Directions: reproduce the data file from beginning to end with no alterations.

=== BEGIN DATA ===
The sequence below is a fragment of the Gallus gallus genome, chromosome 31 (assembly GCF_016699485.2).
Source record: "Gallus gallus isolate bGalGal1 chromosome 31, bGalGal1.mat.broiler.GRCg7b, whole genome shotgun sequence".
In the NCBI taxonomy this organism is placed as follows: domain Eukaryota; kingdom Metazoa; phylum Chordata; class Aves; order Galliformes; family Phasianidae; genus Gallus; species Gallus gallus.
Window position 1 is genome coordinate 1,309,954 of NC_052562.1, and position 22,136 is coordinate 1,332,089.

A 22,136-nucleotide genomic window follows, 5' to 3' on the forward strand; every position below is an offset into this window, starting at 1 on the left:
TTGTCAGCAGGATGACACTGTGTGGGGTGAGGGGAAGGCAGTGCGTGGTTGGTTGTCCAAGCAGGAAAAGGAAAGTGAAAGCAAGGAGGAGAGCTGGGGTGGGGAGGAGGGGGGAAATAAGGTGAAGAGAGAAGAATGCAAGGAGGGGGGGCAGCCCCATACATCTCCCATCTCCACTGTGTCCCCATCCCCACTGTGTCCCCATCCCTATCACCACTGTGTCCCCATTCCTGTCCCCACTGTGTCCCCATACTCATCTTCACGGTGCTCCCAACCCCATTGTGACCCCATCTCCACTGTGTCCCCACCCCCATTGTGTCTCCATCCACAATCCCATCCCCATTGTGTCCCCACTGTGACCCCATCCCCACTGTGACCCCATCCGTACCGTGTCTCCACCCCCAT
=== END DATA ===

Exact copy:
The sequence below is a fragment of the Gallus gallus genome, chromosome 31 (assembly GCF_016699485.2).
Source record: "Gallus gallus isolate bGalGal1 chromosome 31, bGalGal1.mat.broiler.GRCg7b, whole genome shotgun sequence".
In the NCBI taxonomy this organism is placed as follows: domain Eukaryota; kingdom Metazoa; phylum Chordata; class Aves; order Galliformes; family Phasianidae; genus Gallus; species Gallus gallus.
Window position 1 is genome coordinate 1,309,954 of NC_052562.1, and position 22,136 is coordinate 1,332,089.

A 22,136-nucleotide genomic window follows, 5' to 3' on the forward strand; every position below is an offset into this window, starting at 1 on the left:
TTGTCAGCAGGATGACACTGTGTGGGGTGAGGGGAAGGCAGTGCGTGGTTGGTTGTCCAAGCAGGAAAAGGAAAGTGAAAGCAAGGAGGAGAGCTGGGGTGGGGAGGAGGGGGGAAATAAGGTGAAGAGAGAAGAATGCAAGGAGGGGGGGCAGCCCCATACATCTCCCATCTCCACTGTGTCCCCATCCCCACTGTGTCCCCATCCCTATCACCACTGTGTCCCCATTCCTGTCCCCACTGTGTCCCCATACTCATCTTCACGGTGCTCCCAACCCCATTGTGACCCCATCTCCACTGTGTCCCCACCCCCATTGTGTCTCCATCCACAATCCCATCCCCATTGTGTCCCCACTGTGACCCCATCCCCACTGTGACCCCATCCGTACCGTGTCTCCACCCCCAT